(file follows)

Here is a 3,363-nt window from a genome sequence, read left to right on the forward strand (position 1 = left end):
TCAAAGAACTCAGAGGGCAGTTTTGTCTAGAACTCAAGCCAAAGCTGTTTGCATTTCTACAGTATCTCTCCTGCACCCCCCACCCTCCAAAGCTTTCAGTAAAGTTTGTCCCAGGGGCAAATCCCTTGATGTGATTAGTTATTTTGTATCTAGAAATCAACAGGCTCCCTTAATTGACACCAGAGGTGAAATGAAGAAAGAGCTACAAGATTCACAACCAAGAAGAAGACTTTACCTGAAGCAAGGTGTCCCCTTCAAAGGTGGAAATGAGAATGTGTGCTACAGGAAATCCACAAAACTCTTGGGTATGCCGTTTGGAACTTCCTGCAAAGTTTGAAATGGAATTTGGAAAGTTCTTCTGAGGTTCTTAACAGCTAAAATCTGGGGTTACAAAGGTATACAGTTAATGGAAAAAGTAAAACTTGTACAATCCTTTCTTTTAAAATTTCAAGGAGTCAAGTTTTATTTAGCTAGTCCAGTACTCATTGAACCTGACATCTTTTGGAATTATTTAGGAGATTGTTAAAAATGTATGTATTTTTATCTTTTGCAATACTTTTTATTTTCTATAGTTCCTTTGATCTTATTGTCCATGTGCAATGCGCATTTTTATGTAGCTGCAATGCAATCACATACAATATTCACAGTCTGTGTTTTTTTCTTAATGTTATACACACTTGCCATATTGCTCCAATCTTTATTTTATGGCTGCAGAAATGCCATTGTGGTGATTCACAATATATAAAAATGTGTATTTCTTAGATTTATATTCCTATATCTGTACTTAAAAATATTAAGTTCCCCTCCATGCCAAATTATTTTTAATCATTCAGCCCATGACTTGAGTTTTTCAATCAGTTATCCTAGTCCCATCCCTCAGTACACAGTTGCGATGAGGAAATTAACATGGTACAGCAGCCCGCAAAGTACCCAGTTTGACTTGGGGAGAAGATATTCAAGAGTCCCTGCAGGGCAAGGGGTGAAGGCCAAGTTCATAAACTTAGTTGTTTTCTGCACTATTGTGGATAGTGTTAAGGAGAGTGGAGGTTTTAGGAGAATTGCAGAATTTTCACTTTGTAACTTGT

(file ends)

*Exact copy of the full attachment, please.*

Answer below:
Here is a 3,363-nt window from a genome sequence, read left to right on the forward strand (position 1 = left end):
TCAAAGAACTCAGAGGGCAGTTTTGTCTAGAACTCAAGCCAAAGCTGTTTGCATTTCTACAGTATCTCTCCTGCACCCCCCACCCTCCAAAGCTTTCAGTAAAGTTTGTCCCAGGGGCAAATCCCTTGATGTGATTAGTTATTTTGTATCTAGAAATCAACAGGCTCCCTTAATTGACACCAGAGGTGAAATGAAGAAAGAGCTACAAGATTCACAACCAAGAAGAAGACTTTACCTGAAGCAAGGTGTCCCCTTCAAAGGTGGAAATGAGAATGTGTGCTACAGGAAATCCACAAAACTCTTGGGTATGCCGTTTGGAACTTCCTGCAAAGTTTGAAATGGAATTTGGAAAGTTCTTCTGAGGTTCTTAACAGCTAAAATCTGGGGTTACAAAGGTATACAGTTAATGGAAAAAGTAAAACTTGTACAATCCTTTCTTTTAAAATTTCAAGGAGTCAAGTTTTATTTAGCTAGTCCAGTACTCATTGAACCTGACATCTTTTGGAATTATTTAGGAGATTGTTAAAAATGTATGTATTTTTATCTTTTGCAATACTTTTTATTTTCTATAGTTCCTTTGATCTTATTGTCCATGTGCAATGCGCATTTTTATGTAGCTGCAATGCAATCACATACAATATTCACAGTCTGTGTTTTTTTCTTAATGTTATACACACTTGCCATATTGCTCCAATCTTTATTTTATGGCTGCAGAAATGCCATTGTGGTGATTCACAATATATAAAAATGTGTATTTCTTAGATTTATATTCCTATATCTGTACTTAAAAATATTAAGTTCCCCTCCATGCCAAATTATTTTTAATCATTCAGCCCATGACTTGAGTTTTTCAATCAGTTATCCTAGTCCCATCCCTCAGTACACAGTTGCGATGAGGAAATTAACATGGTACAGCAGCCCGCAAAGTACCCAGTTTGACTTGGGGAGAAGATATTCAAGAGTCCCTGCAGGGCAAGGGGTGAAGGCCAAGTTCATAAACTTAGTTGTTTTCTGCACTATTGTGGATAGTGTTAAGGAGAGTGGAGGTTTTAGGAGAATTGCAGAATTTTCACTTTGTAACTTGT